While the remote work has become an integral and essential part of labor relations in the Grand Duchy of Luxembourg, a number of factors may hinder its implementation for non-resident employees.

When it comes to teleworking for non-resident employees, the parties to an employment contract must take three major parameters into consideration:

Taxation of employee income: bilateral tax treaties signed between the Grand Duchy of Luxembourg and neighboring countries define thresholds for days worked from the countries of residence of non-resident employees. Should these thresholds be exceeded (34 days for France and Belgium and 19 days for Germany), the income of non-resident employees related to the days worked from abroad (including the days worked from their countries of residence) will no longer be taxed in accordance with Luxembourg law but in accordance with the laws of the countries from which these non-resident employees carried out their work;

Applicable law to the employment contract: where a substantial part of the professional activity of a non-resident employee is carried out outside the Grand Duchy of Luxembourg, the question of the application of certain provisions of the law of the country in which the non-resident employee carried out the work may arise. In such a case, it will be necessary to compare the rules of Luxembourg law and those of foreign law in order to determine and apply the provision that is most favorable to the employee, which can be an extremely complex exercise;

Affiliation of the employee to a social security scheme: European regulation requires that an employee may only be affiliated to a single social security scheme, notwithstanding any working arrangements agreed between the employee and his/her employer. The said European regulation also sets a threshold above which non-resident employees working outside the territory of the Grand Duchy of Luxembourg must join the social security scheme of the foreign country in which they have performed a substantial part of their work, rather than the Luxembourg social security scheme. Until recently, this threshold was set at 25% of the employee's working time (considered over a period of one year).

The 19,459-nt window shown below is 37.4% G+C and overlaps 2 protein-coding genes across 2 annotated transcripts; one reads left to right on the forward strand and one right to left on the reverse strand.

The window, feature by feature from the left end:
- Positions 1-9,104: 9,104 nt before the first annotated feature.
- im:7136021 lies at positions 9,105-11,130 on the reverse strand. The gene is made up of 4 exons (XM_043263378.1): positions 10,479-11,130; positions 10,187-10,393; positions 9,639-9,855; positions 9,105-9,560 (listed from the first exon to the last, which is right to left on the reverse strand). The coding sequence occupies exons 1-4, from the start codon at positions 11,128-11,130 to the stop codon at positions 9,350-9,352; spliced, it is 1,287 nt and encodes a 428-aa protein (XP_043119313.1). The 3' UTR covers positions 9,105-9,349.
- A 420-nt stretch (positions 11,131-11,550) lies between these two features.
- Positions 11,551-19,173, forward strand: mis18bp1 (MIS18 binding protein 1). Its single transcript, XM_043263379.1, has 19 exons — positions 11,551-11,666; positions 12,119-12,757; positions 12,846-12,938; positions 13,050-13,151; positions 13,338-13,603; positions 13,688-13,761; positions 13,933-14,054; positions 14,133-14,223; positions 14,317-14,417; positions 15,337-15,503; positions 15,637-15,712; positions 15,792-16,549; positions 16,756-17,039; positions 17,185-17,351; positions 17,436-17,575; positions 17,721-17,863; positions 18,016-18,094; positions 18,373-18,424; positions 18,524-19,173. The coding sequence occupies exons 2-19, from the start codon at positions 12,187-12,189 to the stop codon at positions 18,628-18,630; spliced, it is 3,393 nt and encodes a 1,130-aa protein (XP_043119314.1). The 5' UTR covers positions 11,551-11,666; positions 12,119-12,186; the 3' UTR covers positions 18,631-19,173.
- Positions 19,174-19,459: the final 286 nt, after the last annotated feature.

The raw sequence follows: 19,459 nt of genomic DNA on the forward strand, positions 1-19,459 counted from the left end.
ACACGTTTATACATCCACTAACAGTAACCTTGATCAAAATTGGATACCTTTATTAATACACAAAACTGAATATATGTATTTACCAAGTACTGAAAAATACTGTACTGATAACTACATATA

Aware of this last issue, the representatives of the Member States of the European Union recently met and drew up a framework agreement on the application of Article 16(1) of Regulation (EC) No 883/2004 in cases of habitual cross-border teleworking.

Under this framework agreement, the aforementioned 25% threshold can be raised to 49%, allowing non-resident employees to telework two days a week without such remote work having an impact on their affiliation to the Luxembourg social security scheme.

However, non-resident employees can only benefit from this framework agreement if the country in which they reside is a signatory.

The Grand Duchy of Luxembourg, represented by the Social Security Minister Claude Haagen, signed the framework agreement on 5 June 2023, which will come into force on 1 July 2023 for an initial period of five years.

With regard to the Grand Duchy of Luxembourg's neighboring countries, Germany and Belgium (depositary state of this framework agreement) have already signed the agreement on 9 June 2023. Hence, on 1 July 2023, non-resident employees living in these two countries will be able to avail themselves of the provisions of the framework agreement and thus request remain subject to Luxembourg social security legislation, provided they meet certain conditions, as for example having submitted a joint application with their employer to benefit from such new regime.

On the other hand, non-resident employees living in France will not be able to take advantage of the provisions of the framework agreement on 1 July 2023, as France has not yet signed the framework agreement.

The content of this article is intended to provide a general guide to the subject matter. Specialist advice should be sought about your specific circumstances.